Special Needs Trusts
Planning for individuals with a disability has changed dramatically. With approximately one in every eight people in the United States considered disabled, planning has become much more prevalent and complicated than it used to be. Considerations include government programs, utilizing exempt resources like single premium annuities, ABLE savings accounts and Special Needs Trusts.
One of our administration specialties is Special Needs Trusts. With a track record of more than four decades, Prairie Financial Group administers more Special Needs Trusts than any other Wisconsin based trust company, including Third Party and First Party Special Needs Trusts, and the Community Special Needs Trusts for Life Navigators and ARCH.
Types of Specials Needs Trusts
Funded with assets that never belonged to the beneficiary.
- Inheritance or gift from mom, dad, a relative or friend
- Life Insurance - Name the trust as beneficiary
Upon death of beneficiary, any funds remaining will be paid to the remainder beneficiaries named in trust instrument.
In-kind support and maintenance items.
- Food, mortgage, property taxes, rent and household utilities
- 1/3 reduction in Social Security Income (SSI)
Allowable distributions (not all inclusive).
- House, including household furnishings and furniture
- TV, computers, electronics, phone, cable and internet services
- Travel and entertainment
- Medical equipment, medications, therapy and Care Management
- Pre-need funeral arrangements
- $20 disregarded for SSI but not for Social Security Disability (SSD)
- Dollar for dollar reduction in SSI
- Could disqualify beneficiary from receiving SSI and Medicaid
Funded entirely with assets that belong to the individual with a disability.
- Personal injury settlement
- SSI back payment
- Outright inheritance from mom, dad, a relative or friend
Upon death of beneficiary, any funds remaining need to be paid back to the State Medicaid program first.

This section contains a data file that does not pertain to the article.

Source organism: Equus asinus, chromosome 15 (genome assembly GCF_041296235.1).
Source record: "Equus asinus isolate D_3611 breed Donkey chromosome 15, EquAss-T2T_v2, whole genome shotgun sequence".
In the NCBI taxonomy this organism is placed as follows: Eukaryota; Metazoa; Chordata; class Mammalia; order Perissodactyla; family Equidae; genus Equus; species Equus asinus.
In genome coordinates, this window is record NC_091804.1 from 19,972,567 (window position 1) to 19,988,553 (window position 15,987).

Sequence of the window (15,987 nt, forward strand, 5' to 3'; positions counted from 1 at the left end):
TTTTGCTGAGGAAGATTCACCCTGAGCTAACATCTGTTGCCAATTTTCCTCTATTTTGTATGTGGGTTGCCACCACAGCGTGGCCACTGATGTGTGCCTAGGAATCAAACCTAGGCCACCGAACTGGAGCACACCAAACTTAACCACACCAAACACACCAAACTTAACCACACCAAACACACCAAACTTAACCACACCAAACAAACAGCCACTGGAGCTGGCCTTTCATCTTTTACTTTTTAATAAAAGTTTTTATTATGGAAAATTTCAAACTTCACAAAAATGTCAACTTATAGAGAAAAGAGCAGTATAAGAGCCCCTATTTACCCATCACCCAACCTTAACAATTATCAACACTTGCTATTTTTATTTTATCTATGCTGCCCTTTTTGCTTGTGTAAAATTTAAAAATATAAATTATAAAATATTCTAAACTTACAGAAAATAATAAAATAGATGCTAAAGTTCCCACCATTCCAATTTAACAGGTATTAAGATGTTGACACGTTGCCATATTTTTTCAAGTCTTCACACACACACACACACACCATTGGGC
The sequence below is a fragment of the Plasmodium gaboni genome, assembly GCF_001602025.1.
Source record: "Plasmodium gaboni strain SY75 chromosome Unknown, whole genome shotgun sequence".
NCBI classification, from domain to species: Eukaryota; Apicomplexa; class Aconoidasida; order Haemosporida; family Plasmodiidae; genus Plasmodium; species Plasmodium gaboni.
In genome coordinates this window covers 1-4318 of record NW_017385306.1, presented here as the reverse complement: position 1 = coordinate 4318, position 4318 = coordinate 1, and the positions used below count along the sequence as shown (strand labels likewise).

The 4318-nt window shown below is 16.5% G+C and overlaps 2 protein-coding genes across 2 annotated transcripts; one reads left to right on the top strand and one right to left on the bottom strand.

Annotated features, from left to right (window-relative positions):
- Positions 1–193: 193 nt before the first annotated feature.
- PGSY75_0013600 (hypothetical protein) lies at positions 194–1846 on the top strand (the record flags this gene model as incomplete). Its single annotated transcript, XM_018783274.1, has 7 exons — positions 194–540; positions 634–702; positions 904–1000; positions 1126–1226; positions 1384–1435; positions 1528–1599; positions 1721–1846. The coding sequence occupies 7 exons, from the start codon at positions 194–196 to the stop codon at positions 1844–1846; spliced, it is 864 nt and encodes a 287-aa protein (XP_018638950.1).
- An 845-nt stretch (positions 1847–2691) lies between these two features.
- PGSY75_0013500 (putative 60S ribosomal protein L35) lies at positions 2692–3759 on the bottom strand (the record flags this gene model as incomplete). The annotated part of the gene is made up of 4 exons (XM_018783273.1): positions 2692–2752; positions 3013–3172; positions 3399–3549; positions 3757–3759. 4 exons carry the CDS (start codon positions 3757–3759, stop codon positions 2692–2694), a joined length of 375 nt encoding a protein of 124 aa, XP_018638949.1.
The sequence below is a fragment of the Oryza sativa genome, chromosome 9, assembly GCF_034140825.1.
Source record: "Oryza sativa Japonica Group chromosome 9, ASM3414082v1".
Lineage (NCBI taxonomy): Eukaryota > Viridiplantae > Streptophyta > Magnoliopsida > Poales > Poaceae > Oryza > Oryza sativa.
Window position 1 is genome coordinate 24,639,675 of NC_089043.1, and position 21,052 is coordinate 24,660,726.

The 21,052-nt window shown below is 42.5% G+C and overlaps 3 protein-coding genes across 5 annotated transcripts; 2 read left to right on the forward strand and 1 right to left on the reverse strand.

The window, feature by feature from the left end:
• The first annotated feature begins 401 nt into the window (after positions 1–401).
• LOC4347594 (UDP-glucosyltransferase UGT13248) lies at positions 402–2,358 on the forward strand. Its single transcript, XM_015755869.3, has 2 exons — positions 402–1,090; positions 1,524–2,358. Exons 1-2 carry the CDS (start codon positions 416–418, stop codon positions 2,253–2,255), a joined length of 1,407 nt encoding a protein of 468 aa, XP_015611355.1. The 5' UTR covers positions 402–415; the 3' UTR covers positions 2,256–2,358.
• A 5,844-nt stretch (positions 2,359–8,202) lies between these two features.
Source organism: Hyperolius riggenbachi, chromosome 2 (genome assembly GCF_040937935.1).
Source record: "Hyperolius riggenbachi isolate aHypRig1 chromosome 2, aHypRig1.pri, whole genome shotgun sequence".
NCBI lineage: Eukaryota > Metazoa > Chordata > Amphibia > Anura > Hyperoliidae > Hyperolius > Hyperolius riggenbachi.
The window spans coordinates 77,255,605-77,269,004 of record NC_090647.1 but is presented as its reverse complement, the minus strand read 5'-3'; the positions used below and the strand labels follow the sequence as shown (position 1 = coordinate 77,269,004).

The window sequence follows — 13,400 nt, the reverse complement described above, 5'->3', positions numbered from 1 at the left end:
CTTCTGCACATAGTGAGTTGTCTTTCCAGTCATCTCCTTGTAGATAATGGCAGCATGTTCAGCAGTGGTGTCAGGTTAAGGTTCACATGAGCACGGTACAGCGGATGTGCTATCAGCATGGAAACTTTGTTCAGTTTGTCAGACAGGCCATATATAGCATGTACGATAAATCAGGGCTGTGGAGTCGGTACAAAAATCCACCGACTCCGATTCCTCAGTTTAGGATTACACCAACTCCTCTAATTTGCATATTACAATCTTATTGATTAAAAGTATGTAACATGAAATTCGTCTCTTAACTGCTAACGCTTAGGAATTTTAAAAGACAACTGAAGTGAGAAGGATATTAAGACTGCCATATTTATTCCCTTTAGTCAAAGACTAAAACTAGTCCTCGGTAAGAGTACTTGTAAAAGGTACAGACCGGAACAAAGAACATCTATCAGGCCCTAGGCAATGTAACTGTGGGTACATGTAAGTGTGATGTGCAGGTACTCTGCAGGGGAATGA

Medicaid and SSI law permit “(d)(4)(C)” or “pooled trusts” for beneficiaries with special needs. Such trusts pool the resources of many beneficiaries; investments are managed by a non-profit association that typically hires a trustee to administer.
Unlike individual disability trusts, which may be created only for those under age 65, some pooled trusts may allow for beneficiaries of any age and may be created by the beneficiary herself.
At beneficiary’s death, the state does not have to be repaid for its Medicaid expenses. Instead, funds are generally kept in a retained fund for the benefit of other disabled beneficiaries.
Attorney drafts document naming Prairie Financial Group as trustee.
- Choice and flexibility of administration.
- Prairie can handle all aspects of administration and management of SNT.
- Prairie can also work with an outside investment advisor and directing and delegating parties.
On December 13, 2016, President Obama signed the 21st Century Cures Act. This enables individuals with disabilities to create their own self-settled Special Needs Trust without having to go to court. Read more here.
Click here for the 2017 Social Security Changes Fact Sheet.
For more about ABLE savings accounts and a tool that compares state programs, click here.
The Special Needs Alliance provides a free Trustee Handbook. Click here to download your copy.
Click here to print our Special Needs Trust fact sheet.
Request a trust review. Connect with Prairie Financial Group.
Call (262) 522-7400 or Toll-Free (855) 591-2950 or email PrairieFinancialGroup@waukeshabank.com